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Tips For Managing Small Projects

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“It’s just a small project”, “the team know what they are doing”, “the delivery date has been agreed with the client.” These phrases often voiced by management invoke dread in the heart of even an experienced project manager.

Being complacent with a project irrespective of its size is risky business. The same principles and methodology should be used on even the smallest project to ensure the right outcome. Failing to meet delivery timeframes and or going over budget is not a good look, and it’s likely to hurt your company’s reputation with customers.

In this guide, we identify the most common challenges of small projects along with our practical tips on how to overcome them.

Project management can be very rewarding especially when you exceed the expectations of a project, so let’s look at how things can go wrong and what you can do to avoid them.


At the start of the project, there is a huge tendency to just “get on with it”. There is probably no steering committee to oversee operations, no senior management oversight and “the team know what they are doing”. Going into a project without defining the scope or assessing risks is a recipe for failure.

Tip: If the team is available on day one, put them to work; breaking down and estimating tasks, preparing the work environment, prototyping and training. As the project manager, you need to plan the project, clarifying scope, defining goals and assessing risks.

The planning process needs to follow an established methodology such as PRINCE2, Waterfall or Agile that can be tailored to the needs of the project.

Limited Resources

A small project will have a limited budget, restricting the options for staff and technology. There may not even be a budget as such, just an assumption that the team will get the work done in time.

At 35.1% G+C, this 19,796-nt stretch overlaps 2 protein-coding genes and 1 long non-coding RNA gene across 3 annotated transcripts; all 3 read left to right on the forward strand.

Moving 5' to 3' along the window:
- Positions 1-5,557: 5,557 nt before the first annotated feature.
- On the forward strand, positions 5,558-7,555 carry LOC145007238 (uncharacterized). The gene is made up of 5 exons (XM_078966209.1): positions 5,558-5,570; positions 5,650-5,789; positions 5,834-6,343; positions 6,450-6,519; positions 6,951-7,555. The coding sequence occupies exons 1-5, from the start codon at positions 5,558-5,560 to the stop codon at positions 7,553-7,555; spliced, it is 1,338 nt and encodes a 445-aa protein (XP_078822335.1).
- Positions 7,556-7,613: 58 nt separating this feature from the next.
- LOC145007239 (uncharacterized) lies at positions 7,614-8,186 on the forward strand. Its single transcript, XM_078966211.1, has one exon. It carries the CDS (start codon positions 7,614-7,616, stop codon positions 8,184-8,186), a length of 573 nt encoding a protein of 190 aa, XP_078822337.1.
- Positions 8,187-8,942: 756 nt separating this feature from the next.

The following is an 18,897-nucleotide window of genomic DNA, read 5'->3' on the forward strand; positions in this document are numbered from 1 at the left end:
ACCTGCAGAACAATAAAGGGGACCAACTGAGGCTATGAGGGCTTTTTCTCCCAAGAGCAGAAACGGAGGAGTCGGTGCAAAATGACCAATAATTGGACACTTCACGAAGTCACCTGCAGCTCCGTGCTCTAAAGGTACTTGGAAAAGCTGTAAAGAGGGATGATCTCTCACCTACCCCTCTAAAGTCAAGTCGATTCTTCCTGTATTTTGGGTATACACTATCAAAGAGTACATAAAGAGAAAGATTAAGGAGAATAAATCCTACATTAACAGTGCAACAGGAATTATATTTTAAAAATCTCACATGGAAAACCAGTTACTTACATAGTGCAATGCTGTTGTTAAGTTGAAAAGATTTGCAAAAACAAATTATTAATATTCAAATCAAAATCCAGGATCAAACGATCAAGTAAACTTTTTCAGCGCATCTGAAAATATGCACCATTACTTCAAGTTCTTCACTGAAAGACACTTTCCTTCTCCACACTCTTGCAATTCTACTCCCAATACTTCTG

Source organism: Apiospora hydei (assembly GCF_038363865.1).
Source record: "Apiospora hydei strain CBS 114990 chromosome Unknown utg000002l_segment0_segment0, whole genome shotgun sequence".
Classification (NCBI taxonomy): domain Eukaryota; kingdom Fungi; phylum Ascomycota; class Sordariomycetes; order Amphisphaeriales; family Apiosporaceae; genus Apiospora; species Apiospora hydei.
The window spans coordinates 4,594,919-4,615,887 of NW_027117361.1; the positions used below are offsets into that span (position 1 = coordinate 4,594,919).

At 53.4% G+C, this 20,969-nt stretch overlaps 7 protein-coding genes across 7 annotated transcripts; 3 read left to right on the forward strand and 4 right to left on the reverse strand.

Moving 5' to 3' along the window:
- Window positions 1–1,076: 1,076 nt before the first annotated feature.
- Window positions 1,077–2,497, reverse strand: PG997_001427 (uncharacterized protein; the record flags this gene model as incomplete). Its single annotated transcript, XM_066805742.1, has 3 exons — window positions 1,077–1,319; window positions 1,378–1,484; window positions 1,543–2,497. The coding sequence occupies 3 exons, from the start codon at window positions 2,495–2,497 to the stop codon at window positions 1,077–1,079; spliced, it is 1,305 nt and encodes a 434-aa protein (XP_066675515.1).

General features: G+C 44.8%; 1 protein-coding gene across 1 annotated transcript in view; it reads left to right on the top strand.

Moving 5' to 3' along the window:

Tip: In the planning stage, define the resources needed to complete the project. Present the project plan to senior management or the business owner with a recommendation on scope, timescale or resources. If more resources are needed, present this in a positive way. At the end of the project, you will be accountable for overrun or overspend.

Lack Of Senior Management Buy-In

It’s essential to get buy-in and support from senior management or the business owner(s). If the project runs into issues or perhaps has a team member poached for other work, there is no-one senior to help. Senior managers or the business owner/s can also offer good advice; after all they have a different perspective on business priorities and what makes the business tick.

Identify the project sponsor and stakeholders and agree on a communication plan, regardless as to the size of the business. If in doubt, weigh up who would complain if the project ran late or failed to deliver the agreed scope.

Tip: Keep communication regular and to the point. Be clear whether you are asking for their help or advice or giving information. If you identify a challenge, present the options and your recommendation.

Project Manager Workload

Running a project involves administration work such as defining tasks and checking when they are complete. On a large project, this may be carried out by a project support person; on a small project, it may fall to the project manager. Somehow, despite the project and team size, it requires a lot of effort.

Tip: Ask for admin help at the start of the project. An experienced project support person will be able to work part-time and ease the load. Choose a project management tool that fits your requirements and puts the initiative with team members to manage their own tasks. Notice the points in the project that require peak effort and manage your time around these.

Specialised Roles

It’s a given that in a small team or business, some people will need to take on multiple roles. Having a specialist on the team is a luxury and a risk. It’s a risk because they are vulnerable to being poached onto another project. It’s also difficult to get cover if they are off work due to illness.

Tip: In the early stages, identify each team member’s skill set. Discuss their preferences and aspirations. Are there career goals, skills and experience they would like to achieve? Build a strong, cohesive team where members are willing to work outside their comfort zone. Understand what motivates the team. Often it is a better understanding of the business needs behind the project and feels that their views are being heard.

If it’s necessary to supplement the team, say with contract specialist, talk about this with the other members. It can be pitched as a positive, an opportunity to learn from someone external.

The key to managing a small project is to follow a structured and robust process but tailored to the needs of the project. Being complacent about risk management, resources or challenges is likely to result in a failed project.